Amino Acid Inhibitor Herbicide Injury


Mostly affects broadleaf plants; however, some grassy plants can also show injury.


These herbicides inhibit key enzymes in various amino acid synthesis pathways.

  • Imidazolinones: imazaquin (Scepter, Image), imazapic (Plateau), imazapyr (Arsenal, Chopper), imazethapyr (Pursuit), imazamox (Raptor).
  • Sulfonylureas: chlorimuron (Classic), primisulfuron (Beacon), thifensulfuron (Harmony GT), nicosulfuron (Accent), halosulfuron (Permit, Sedgehammer), and tribenuron (Express).
  • Triazolopyrimidine sulfonanilides: flumetsulam (Python) and cloransulam (First Rate)

Characteristics of activity

  • Translocation in both xylem and phloem.

Symptoms of injury

  • Stunted plants.
  • Leaf yellowing or chlorosis of leaf margins, purpling of new leaves first.
  • Slow plant death.
  • Early symptoms may appear similar to potassium deficiency.  


  • Read and follow all label directions.
  • Use caution when applying herbicides around plants as desirable plants may be sensitive and injury may result.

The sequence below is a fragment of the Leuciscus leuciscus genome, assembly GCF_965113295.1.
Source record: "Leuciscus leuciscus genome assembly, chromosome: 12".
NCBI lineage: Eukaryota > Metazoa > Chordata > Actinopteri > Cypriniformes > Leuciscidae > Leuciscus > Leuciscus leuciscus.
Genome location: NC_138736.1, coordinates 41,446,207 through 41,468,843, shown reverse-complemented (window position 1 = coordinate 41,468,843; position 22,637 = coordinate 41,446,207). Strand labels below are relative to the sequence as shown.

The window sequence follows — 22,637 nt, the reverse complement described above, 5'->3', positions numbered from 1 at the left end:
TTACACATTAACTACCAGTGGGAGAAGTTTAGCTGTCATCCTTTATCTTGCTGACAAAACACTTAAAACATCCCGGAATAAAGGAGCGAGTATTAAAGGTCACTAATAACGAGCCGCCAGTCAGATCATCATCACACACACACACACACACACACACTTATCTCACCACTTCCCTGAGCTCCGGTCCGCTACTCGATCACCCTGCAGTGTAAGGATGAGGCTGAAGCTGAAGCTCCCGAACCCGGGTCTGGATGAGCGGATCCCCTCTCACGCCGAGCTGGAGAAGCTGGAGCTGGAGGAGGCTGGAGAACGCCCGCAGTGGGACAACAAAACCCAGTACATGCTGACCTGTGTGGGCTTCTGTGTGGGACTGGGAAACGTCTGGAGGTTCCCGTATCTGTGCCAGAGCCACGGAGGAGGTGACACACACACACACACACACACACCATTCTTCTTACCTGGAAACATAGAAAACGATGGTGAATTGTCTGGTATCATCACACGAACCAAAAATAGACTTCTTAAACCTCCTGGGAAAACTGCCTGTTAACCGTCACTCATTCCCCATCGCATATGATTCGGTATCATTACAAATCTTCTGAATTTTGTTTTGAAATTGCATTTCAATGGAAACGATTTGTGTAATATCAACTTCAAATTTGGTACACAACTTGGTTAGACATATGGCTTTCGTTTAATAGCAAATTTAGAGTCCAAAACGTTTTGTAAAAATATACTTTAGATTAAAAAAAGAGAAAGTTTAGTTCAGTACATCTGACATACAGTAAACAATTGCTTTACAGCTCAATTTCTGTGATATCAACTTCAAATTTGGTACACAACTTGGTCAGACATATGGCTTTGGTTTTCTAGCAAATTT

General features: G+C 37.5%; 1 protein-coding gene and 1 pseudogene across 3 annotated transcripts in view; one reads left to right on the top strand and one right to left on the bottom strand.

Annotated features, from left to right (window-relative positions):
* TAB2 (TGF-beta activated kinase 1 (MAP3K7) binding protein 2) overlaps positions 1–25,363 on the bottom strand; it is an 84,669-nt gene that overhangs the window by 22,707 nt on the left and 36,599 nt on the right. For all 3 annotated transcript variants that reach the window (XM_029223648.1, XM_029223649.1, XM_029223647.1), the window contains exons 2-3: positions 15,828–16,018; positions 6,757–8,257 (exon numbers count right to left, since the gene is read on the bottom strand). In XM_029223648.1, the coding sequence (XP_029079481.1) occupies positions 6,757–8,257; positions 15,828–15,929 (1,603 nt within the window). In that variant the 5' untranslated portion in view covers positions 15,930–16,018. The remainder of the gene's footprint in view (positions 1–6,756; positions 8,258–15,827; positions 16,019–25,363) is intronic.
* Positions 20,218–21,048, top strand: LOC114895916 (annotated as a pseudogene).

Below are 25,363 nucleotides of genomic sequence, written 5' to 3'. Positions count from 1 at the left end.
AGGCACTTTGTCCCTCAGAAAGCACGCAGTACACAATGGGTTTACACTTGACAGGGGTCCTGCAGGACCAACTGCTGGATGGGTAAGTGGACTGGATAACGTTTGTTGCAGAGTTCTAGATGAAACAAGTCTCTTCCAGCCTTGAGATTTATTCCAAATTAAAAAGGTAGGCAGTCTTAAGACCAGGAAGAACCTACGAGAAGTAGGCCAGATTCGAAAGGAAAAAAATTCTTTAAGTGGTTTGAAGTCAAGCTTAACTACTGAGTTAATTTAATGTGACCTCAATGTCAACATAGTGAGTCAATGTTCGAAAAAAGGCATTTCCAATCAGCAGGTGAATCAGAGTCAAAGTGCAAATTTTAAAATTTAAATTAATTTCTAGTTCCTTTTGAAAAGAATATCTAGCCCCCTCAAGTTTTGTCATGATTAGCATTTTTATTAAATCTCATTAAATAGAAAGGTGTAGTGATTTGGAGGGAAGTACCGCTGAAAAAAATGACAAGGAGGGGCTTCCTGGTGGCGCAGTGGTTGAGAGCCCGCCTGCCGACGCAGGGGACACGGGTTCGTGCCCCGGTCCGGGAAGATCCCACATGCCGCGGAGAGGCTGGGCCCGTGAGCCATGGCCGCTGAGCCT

• Do not spray during cool, wet weather as herbicide is metabolized slower at these times.
  • Do not spray when wind speed and direction are such that herbicide drift is likely to occur.
  • Affected plants may or may not survive herbicide drift; it depends on both the degree of exposure and the plant's tolerance to the herbicide.
  • Water plants as needed to promote good plant health.
  • Illinois residents: If you suspect herbicide injury as a result of off-target movement from a nearby application and you are interested in filing a complaint with the Illinois Department of Agriculture, call the Illinois Department of Agriculture's Bureau of Environmental Programs at 1-800-641-3934. To learn more about spray drift and the formal complaint process, visit the Illinois Pesticide Safety Education Spray Drift Resource.